A pioneer in the geophysical industry, Anthony (Tony) Barringer has made numerous contributions to the development of exploration technology, both in Canada and abroad. His most noteworthy contribution was the development of the INPUT (Induced Pulse Transient) airborne electromagnetic (EM) system. This technology became the premier fixed-wing airborne survey system, and has been credited in the discovery of more than 25 commercial ore deposits with a combined value of tens of billions of dollars.

Born October 20, 1925, Barringer postponed his university studies to serve in the British army during the Second World War. He returned to the United Kingdom in 1948 and, by 1951, had obtained a B.Sc. in economic geology from the Imperial College of Science and Technology at the University of London. He obtained his PhD from Imperial College in 1954.

Barringer soon accepted a post in Toronto as an exploration geologist for Selco Exploration, rising to become manager of its Airborne and Technical Services division. It was here that he invented and began developing the INPUT airborne EM system, as well as portable ground EM equipment.

In 1961, he formed Barringer Research Ltd., a private company based in Toronto. Development work on the airborne system then reached an advanced stage, and he licensed geophysical companies for use of the application around the world. In 1967, Barringer Research went public on the US “over the counter” system, thus ushering in a 20-year period of joint research programs with major oil and mining companies on exploration and remote-sensing technology.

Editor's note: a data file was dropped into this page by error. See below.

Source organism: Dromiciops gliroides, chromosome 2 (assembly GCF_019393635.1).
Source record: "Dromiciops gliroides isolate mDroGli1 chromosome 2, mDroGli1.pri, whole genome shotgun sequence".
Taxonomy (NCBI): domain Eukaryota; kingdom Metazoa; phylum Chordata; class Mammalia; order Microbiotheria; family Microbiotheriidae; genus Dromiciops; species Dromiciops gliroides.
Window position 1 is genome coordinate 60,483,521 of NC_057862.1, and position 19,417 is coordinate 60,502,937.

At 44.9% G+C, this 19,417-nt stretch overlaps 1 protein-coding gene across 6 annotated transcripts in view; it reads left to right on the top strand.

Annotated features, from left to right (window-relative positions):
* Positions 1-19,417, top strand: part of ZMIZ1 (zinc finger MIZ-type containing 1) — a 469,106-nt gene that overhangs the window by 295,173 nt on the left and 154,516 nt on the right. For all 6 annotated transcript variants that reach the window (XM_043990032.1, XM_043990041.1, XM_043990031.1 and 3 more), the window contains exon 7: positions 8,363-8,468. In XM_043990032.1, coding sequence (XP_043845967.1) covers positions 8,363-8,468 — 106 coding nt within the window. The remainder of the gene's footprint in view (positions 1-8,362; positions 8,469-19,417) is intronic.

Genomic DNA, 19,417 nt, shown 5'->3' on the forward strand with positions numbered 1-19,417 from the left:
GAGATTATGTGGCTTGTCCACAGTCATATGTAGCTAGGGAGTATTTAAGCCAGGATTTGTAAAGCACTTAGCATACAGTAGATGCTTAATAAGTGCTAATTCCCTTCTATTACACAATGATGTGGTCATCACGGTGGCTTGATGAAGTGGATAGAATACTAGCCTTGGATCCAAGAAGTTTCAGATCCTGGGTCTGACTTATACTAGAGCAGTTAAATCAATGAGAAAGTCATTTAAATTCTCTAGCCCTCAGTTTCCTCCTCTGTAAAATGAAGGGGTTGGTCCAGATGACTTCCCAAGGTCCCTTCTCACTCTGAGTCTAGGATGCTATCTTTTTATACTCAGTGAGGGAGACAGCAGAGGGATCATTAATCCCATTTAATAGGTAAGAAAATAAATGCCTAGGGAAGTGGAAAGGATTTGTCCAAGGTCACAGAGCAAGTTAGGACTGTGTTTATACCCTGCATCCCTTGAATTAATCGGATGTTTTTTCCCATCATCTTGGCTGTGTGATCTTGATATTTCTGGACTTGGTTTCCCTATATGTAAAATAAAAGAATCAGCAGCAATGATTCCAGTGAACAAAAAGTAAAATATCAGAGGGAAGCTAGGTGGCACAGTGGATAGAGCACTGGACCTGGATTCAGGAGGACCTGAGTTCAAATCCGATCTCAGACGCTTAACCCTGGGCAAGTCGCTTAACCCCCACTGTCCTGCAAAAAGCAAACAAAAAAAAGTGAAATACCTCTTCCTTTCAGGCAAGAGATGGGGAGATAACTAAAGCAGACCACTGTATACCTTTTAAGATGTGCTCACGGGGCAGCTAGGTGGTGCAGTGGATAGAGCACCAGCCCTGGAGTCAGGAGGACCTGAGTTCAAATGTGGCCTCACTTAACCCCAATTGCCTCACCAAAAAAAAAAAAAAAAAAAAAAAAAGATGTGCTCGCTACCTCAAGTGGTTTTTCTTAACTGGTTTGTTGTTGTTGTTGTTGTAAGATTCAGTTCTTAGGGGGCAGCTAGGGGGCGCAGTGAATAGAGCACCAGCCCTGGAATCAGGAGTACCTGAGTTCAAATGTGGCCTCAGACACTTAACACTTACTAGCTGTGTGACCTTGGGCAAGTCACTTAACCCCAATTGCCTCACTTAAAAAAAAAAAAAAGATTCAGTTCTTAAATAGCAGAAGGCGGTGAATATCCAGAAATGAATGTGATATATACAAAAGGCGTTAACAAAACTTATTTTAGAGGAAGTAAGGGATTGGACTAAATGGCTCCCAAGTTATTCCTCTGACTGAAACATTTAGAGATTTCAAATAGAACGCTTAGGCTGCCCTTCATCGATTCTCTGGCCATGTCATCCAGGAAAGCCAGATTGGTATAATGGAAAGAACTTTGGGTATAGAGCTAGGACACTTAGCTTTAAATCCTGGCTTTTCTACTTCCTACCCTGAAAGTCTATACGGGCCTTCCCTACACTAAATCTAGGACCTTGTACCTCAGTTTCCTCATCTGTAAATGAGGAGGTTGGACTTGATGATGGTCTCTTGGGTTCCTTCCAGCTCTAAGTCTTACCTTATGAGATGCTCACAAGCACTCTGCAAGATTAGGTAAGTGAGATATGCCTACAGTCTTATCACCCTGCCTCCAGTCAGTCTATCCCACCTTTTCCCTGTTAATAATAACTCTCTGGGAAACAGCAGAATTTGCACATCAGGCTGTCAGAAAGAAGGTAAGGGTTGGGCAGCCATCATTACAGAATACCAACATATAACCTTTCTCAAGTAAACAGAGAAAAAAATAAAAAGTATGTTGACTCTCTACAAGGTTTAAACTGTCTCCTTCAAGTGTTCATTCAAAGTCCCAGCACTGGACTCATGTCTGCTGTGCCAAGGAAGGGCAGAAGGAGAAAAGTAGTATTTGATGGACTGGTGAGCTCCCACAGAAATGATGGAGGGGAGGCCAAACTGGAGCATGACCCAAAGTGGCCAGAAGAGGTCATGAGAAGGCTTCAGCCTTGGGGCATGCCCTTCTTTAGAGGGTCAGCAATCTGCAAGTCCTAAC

A decade later, Barringer moved the company’s headquarters, and his home, to Denver, Colorado. He later became a citizen of the United States.

Barringer inspired and taught many young geophysicists. During his career, he made numerous technical contributions to the mining industry, many of which are known to the community by trade names such as E-phase, radiophase, COTRAN, SURTRACE, LASERTRACE and AIRTRACE.

Other technologies developed under his leadership include: FLUOROSCAN, a laser-induced fluorescence-based system used primarily in oil and gas exploration; COSPEC (correlation spectrometer), a technology used to measure atmospheric dispersions of various gases; and GASPEC, an infrared remote sensor for atmospheric gases which has been used by NASA to measure the world-wide atmospheric distribution of carbon dioxide.

Although he retired in 1989, Barringer remained active by working with a number of research laboratories in the United States. He has received many awards and honours, including the Logan Medal of the Geological Association of Canada and the Jackling Award of the American Association of Mining and Petroleum Engineers.


Bernard Michel has made profound and enduring contributions to Canada’s mining industry during his transformative 15-year tenure with Cameco Corporation, the world’s largest publicly traded uranium company.

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